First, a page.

I Cooked 11 Recipes For $25—Here's How You Can Too

June set out to cook a whole week's worth of meals for two on a $25 budget. The catch? Aaron does the shopping for her. Watch to see how she fared—and catch the rest of her series, Budget Eats, on YouTube!

Once upon a time, a viewer commented that in a future episode of Budget Eats Aaron should do all the shopping for me. Sometimes in life, all you have to do is plant a seed and wait patiently for it to sprout.

budget eats screenshot
June Xie

Lo and behold, many months later, Julia and I were discussing potential Budget Eats themes, and this one just felt right.

budget eats slack screenshot
June Xie

Heading into this episode, Julia and I agreed on these rules:

  1. $25 budget, no dietary restrictions.

  2. June has no influence on Aaron’s purchases.

  3. Cooking staples and condiments are allowed.

Aaron and I went shopping on a Saturday, and he was given free rein over the $25 budget. Alongside normal Budget Eats purchases like legumes, veggies, and a $1 bag of bones were more curated selections like sherry-flavored gelatin mix, creme-filled sandwich cookies, prepackaged khakhra, and a $5 splurge on paneer.

budget eats haul
June Xie

Unfortunately, our first task was throwing out some moldy tomatoes and strawberries and freezing the ones that were on their last legs. It turns out that when you buy $1 produce, you usually get what you pay for.

Dan Dan Mian

budget eats
June Xie

On day 2, I struck gold. After deciding, for once, to just cook something the way it's meant to be cooked, I made a shortcut version of dan dan noodles with instant ramen noodles and cooked a flavorful meat topping with scraps pulled off of our stock bones seasoned with doubanjiang, Sichuan peppercorns, white pepper, and MSG. I rated them a 10/10 upon the first bite and knew right away that this would be the best dish of the week.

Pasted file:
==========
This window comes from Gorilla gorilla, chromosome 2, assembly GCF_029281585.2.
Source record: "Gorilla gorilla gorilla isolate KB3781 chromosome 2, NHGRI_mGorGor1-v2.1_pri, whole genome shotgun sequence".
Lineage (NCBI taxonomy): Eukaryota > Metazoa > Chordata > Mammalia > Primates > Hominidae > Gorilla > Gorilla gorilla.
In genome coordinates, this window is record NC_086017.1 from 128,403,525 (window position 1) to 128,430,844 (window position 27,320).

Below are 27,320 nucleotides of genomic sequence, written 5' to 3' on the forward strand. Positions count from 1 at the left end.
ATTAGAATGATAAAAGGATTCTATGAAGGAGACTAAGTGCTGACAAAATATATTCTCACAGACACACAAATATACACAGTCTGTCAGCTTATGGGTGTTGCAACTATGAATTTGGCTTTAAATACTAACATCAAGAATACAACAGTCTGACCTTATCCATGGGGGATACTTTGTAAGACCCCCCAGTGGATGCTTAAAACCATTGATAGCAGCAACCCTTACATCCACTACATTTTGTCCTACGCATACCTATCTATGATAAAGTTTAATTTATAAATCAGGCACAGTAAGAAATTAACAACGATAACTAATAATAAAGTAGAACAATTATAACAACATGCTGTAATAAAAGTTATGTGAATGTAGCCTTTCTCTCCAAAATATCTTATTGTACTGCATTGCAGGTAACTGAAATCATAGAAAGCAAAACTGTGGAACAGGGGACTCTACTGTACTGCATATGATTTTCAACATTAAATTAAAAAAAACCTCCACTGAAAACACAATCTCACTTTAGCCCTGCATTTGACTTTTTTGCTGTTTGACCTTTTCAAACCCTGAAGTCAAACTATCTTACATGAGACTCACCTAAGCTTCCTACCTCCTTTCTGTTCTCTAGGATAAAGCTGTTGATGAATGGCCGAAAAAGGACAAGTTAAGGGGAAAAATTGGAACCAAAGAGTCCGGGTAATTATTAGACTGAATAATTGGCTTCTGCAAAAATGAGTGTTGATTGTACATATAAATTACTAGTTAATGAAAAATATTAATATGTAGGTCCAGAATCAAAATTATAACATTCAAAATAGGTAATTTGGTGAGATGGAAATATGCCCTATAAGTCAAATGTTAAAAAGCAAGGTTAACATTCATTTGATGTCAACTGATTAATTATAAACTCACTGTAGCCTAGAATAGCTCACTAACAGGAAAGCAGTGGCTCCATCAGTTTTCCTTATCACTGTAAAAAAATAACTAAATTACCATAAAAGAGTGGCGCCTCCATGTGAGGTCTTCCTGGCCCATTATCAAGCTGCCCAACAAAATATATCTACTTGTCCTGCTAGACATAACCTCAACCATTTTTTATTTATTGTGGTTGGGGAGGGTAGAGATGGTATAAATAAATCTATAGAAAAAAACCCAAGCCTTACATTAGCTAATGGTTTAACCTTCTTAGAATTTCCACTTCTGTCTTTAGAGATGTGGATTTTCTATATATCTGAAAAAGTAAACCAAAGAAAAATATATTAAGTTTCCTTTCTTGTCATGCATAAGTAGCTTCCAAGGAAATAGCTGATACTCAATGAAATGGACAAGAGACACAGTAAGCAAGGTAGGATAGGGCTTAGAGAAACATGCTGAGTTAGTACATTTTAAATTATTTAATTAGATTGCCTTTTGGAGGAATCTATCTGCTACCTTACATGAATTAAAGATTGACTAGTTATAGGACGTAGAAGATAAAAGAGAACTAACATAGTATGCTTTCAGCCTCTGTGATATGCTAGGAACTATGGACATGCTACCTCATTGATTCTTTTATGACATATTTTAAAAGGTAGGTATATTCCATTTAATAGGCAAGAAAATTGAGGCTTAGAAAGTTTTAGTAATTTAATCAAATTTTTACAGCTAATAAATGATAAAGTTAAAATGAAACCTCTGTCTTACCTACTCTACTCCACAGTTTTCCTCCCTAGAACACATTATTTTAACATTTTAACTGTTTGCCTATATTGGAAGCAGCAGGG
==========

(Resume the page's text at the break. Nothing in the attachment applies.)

Aaron agreed. Topped with crunchy roasted split peas, spicy snacking peanuts, expired Chinese pickled radish, and chili oil, my $2 version outshone other versions we'd previously paid $12 for at restaurants. The key lies in the excitement provided by your toppings, especially the chili crisp, which is the backbone of flavor in the whole dish. Another tip: do not overcook your instant noodles. Once submerged in the boiling water, drain in under 2 minutes for the perfect al dente texture: carryover cooking will take care of any crunchy bites as you plate.

Rating: 10/10

PB&J Cake

budget eats
June Xie

If you've seen one episode of Budget Eats, you know by now that I love my peanut butter. So when Aaron grabbed a bag of spicy hot peanuts, my subconscious was already spinning all 3.5 ounces of it into endless possibilities.

Aaron wasn't as big a fan of it as I was, but the chaos really worked for me: the spicy peanut butter mingling with grape-flavored Jell-O strawberry jam, seeping into chickpea-flour cake batter, topped with a strawberry creme-filled cookie. It felt both sweet and exciting, familiar and unexpected, surprising but also not shocking. One could say it was the embodiment of balance and quirk, the manic pixie dream girl of food.

Rating: 10/10

Shishito Poppers

budget eats
June Xie

Despite having rated several other dishes higher, these slightly too-dry bites of cheese- and tofu-filled shishito peppers stayed on my mind for longer than expected: I went back for leftovers twice the next day.

For this riff on jalapeño poppers, I dipped the stuffed peppers into chickpea cake batter and rolled them in a pulverized roasted split pea powder before baking them at 350° for 20 minutes. While not at all crisp, the coating was satisfyingly well-spiced, and when dipped into a trio of mayo, ketchup, and gochujang-sriracha sauces, every bite was reminiscent of fast-food chicken nuggets.

Rating: 8.9/10

Neapolitan Jell-O

budget eats
June Xie

My biggest concern this week was what to do with a packet of sherry-flavored gelatin. While I did attempt to use it in savory dishes (to my pleasant surprise and to Aaron's absolute horror), the best application was still in a dessert.

This being Budget Eats, I couldn't simply serve up a cup of off-brand Jell-O, even if it had fresh strawberries embedded in its translucent prison. That translucent prison would be the first layer of this Neapolitan creation, followed by two more layers that involved creamed tofu and crushed cookies being married into the gelatin mix.

While the flavors weren't horrendous, they also weren't something I looked forward to eating more of it. No regrets for experimentation, but not all attempts will be winners.

Rating: 9.2/10

You Might Also Like